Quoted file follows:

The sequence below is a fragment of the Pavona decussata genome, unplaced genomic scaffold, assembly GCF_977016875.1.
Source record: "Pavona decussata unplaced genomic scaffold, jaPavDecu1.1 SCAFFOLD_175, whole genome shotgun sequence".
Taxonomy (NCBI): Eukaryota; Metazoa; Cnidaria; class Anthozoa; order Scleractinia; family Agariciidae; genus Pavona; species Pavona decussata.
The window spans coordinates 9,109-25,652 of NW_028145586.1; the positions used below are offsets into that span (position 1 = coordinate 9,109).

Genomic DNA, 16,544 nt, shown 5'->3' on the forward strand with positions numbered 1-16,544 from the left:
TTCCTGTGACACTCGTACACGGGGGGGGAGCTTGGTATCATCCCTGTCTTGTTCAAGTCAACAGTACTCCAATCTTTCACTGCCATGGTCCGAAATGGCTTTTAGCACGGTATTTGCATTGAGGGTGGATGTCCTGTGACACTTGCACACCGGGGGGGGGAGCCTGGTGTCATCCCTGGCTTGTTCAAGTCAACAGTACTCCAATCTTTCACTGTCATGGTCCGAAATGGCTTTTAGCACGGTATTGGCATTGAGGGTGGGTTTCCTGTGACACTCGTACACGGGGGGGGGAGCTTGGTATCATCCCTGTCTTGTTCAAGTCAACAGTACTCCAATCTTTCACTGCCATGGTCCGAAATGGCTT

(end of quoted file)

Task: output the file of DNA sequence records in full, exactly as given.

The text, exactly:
The sequence below is a fragment of the Pavona decussata genome, unplaced genomic scaffold, assembly GCF_977016875.1.
Source record: "Pavona decussata unplaced genomic scaffold, jaPavDecu1.1 SCAFFOLD_175, whole genome shotgun sequence".
Taxonomy (NCBI): Eukaryota; Metazoa; Cnidaria; class Anthozoa; order Scleractinia; family Agariciidae; genus Pavona; species Pavona decussata.
The window spans coordinates 9,109-25,652 of NW_028145586.1; the positions used below are offsets into that span (position 1 = coordinate 9,109).

Genomic DNA, 16,544 nt, shown 5'->3' on the forward strand with positions numbered 1-16,544 from the left:
TTCCTGTGACACTCGTACACGGGGGGGGAGCTTGGTATCATCCCTGTCTTGTTCAAGTCAACAGTACTCCAATCTTTCACTGCCATGGTCCGAAATGGCTTTTAGCACGGTATTTGCATTGAGGGTGGATGTCCTGTGACACTTGCACACCGGGGGGGGGAGCCTGGTGTCATCCCTGGCTTGTTCAAGTCAACAGTACTCCAATCTTTCACTGTCATGGTCCGAAATGGCTTTTAGCACGGTATTGGCATTGAGGGTGGGTTTCCTGTGACACTCGTACACGGGGGGGGGAGCTTGGTATCATCCCTGTCTTGTTCAAGTCAACAGTACTCCAATCTTTCACTGCCATGGTCCGAAATGGCTT